New York Jet Fuel Soars to New Height as Inventories Dwindle
This article from Bloomberg may be of interest to subscribers. Here it is in full:
Wholesale jet fuel prices in New York continue to soar unabated, touching a fresh record for the second consecutive trading day.
Jet fuel on the spot market added another 93 cents, surging to $7.61 a gallon on Monday, a new high since Bloomberg started publishing these prices in 1988. Regional stockpiles are at their lowest for this time of year since 2015.
For much of the pandemic, U.S. refiners prioritized making other fuels such as gasoline and diesel with air-travel demand lagging the pace of recovery in other oil markets. Fuel makers began raising jet fuel production in late March as prices suddenly soared above diesel for the first time since Jan. 2020. Fuel accounts for up to a third of operating costs for airlines. Some airlines were already cutting flights as a result of expensive fuel back in early March.
Potentially bringing some relief to East Coast inventories, a jet fuel cargo was diverted mid-voyage to New York from Spain with an estimated arrival next week. Wholesale jet fuel prices have more than doubled within the past month.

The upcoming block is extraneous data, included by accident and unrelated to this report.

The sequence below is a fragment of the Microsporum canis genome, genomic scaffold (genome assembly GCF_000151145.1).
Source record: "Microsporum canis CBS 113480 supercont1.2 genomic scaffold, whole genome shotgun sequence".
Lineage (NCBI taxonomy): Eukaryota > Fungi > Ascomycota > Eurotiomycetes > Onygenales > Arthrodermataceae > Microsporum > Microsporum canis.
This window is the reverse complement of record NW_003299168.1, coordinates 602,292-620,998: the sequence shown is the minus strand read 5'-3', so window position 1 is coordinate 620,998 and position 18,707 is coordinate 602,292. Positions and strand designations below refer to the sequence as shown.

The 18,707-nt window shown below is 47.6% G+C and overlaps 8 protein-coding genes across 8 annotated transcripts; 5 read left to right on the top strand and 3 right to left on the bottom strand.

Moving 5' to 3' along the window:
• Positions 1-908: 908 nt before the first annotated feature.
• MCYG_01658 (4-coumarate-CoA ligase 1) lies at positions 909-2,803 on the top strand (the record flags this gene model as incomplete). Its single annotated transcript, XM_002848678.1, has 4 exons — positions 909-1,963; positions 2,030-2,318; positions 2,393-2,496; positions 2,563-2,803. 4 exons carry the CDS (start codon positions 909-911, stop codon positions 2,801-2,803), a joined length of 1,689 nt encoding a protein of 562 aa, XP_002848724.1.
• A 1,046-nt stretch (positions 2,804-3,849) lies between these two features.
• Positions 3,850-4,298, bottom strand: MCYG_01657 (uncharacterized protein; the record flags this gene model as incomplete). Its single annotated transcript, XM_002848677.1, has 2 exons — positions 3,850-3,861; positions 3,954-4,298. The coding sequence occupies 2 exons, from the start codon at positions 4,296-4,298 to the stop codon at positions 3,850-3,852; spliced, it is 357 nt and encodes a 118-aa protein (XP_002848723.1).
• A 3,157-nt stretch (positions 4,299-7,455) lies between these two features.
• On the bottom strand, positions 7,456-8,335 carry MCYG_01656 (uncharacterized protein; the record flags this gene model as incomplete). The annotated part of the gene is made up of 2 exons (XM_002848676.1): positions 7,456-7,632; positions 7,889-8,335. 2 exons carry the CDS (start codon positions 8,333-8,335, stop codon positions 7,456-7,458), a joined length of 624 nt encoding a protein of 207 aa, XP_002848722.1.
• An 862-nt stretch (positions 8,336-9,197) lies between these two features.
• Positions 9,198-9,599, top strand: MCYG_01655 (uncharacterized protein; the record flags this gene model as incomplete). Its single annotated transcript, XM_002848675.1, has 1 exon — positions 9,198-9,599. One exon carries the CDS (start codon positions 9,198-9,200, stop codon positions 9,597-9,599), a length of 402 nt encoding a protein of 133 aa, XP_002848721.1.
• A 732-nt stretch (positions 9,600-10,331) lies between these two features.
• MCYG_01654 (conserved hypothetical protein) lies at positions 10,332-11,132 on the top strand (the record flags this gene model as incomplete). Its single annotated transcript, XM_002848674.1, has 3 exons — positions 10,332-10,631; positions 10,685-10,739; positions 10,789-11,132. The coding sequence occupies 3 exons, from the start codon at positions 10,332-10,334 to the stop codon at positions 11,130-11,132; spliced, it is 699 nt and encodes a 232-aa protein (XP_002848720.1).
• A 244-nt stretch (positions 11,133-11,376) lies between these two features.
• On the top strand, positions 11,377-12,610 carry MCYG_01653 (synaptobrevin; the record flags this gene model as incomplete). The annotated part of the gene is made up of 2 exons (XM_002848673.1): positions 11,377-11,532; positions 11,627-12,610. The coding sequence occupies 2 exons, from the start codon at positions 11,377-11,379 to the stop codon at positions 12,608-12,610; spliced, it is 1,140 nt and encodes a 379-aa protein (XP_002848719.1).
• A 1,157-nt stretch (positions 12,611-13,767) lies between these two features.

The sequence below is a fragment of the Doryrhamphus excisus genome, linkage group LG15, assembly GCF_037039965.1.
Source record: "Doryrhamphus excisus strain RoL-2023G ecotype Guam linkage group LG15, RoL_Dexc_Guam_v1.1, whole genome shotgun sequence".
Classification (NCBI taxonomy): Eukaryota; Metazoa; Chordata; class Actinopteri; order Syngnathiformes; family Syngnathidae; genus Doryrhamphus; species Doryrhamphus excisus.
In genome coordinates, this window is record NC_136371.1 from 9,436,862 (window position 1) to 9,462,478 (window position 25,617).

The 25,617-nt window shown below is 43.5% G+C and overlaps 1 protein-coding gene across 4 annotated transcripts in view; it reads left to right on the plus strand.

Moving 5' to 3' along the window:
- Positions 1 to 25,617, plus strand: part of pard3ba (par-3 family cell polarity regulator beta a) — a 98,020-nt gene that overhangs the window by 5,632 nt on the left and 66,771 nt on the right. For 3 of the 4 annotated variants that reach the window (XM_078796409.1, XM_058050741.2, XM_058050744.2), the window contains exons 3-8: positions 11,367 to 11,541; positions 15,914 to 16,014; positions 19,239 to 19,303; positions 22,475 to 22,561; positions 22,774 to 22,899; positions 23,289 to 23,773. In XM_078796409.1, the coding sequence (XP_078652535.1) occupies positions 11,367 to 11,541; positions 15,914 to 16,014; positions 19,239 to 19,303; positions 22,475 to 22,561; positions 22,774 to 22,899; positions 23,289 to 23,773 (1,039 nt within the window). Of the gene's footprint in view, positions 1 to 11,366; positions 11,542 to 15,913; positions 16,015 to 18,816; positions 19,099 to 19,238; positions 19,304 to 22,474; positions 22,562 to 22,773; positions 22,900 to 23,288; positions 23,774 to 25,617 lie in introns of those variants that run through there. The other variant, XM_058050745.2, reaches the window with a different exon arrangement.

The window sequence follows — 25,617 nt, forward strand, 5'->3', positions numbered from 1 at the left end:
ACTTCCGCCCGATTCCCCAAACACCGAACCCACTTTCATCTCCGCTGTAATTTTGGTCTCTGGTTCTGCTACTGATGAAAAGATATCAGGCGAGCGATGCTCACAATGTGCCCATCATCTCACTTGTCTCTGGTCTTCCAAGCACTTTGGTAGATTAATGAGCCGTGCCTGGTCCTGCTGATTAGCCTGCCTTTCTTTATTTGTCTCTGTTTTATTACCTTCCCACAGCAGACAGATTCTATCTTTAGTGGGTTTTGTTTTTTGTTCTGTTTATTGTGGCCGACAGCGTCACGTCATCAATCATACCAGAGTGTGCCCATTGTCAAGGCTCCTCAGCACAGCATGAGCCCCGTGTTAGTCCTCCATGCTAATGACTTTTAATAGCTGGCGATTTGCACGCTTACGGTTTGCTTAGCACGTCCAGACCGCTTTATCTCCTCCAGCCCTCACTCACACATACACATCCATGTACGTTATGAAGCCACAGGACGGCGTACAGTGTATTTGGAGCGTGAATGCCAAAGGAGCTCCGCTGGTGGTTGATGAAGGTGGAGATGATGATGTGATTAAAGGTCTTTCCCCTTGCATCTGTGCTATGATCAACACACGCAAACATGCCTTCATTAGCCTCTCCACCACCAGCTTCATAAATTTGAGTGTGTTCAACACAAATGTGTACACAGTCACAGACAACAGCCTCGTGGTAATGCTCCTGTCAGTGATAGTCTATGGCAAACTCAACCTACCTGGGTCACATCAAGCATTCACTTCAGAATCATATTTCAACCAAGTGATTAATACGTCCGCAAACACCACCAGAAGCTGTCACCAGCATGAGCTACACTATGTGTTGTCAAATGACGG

Traders must be wondering whether it is advisable to simply buy every commodity contract that has not yet accelerated. Afterall, the number of commodities that have gone from quiescence to fame in the last year continues to grow.
Rising demand for jet fuel as pandemic caution recedes is putting pressure on refiners to keep up. That’s a medium-term challenge. Airlines are likely to experience the most pain. I bought my tickets to London for the Chart Seminar today before fuel surcharges rise.
Airlines have a spotty history of success in hedging fuel prices. The sector is struggling to build support. Historically, Ryanair has been one of the most effective in hedging. The share does not support that argument on this occasion.
Cathay Pacific Airways and Singapore Airlines have some of the best-defined base formation characteristics at present.